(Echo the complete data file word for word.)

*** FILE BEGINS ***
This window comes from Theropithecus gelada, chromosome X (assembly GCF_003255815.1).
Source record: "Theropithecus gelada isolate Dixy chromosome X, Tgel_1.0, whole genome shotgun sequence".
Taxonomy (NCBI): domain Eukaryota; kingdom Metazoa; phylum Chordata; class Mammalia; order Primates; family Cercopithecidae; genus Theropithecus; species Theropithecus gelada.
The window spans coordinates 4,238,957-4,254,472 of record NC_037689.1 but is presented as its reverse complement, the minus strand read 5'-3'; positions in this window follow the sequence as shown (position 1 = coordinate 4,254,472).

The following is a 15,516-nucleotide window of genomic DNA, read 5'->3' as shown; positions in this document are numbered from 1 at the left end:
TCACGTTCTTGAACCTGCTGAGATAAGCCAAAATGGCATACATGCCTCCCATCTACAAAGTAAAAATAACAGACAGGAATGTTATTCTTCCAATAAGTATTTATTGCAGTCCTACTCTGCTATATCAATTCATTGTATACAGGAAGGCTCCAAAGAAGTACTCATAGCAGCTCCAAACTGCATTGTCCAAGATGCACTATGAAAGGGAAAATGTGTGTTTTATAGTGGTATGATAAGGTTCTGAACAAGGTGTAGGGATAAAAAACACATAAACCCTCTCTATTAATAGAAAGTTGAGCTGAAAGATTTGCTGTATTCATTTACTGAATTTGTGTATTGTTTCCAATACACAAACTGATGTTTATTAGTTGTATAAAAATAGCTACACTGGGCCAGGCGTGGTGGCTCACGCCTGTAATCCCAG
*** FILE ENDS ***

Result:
This window comes from Theropithecus gelada, chromosome X (assembly GCF_003255815.1).
Source record: "Theropithecus gelada isolate Dixy chromosome X, Tgel_1.0, whole genome shotgun sequence".
Taxonomy (NCBI): domain Eukaryota; kingdom Metazoa; phylum Chordata; class Mammalia; order Primates; family Cercopithecidae; genus Theropithecus; species Theropithecus gelada.
The window spans coordinates 4,238,957-4,254,472 of record NC_037689.1 but is presented as its reverse complement, the minus strand read 5'-3'; positions in this window follow the sequence as shown (position 1 = coordinate 4,254,472).

The following is a 15,516-nucleotide window of genomic DNA, read 5'->3' as shown; positions in this document are numbered from 1 at the left end:
TCACGTTCTTGAACCTGCTGAGATAAGCCAAAATGGCATACATGCCTCCCATCTACAAAGTAAAAATAACAGACAGGAATGTTATTCTTCCAATAAGTATTTATTGCAGTCCTACTCTGCTATATCAATTCATTGTATACAGGAAGGCTCCAAAGAAGTACTCATAGCAGCTCCAAACTGCATTGTCCAAGATGCACTATGAAAGGGAAAATGTGTGTTTTATAGTGGTATGATAAGGTTCTGAACAAGGTGTAGGGATAAAAAACACATAAACCCTCTCTATTAATAGAAAGTTGAGCTGAAAGATTTGCTGTATTCATTTACTGAATTTGTGTATTGTTTCCAATACACAAACTGATGTTTATTAGTTGTATAAAAATAGCTACACTGGGCCAGGCGTGGTGGCTCACGCCTGTAATCCCAG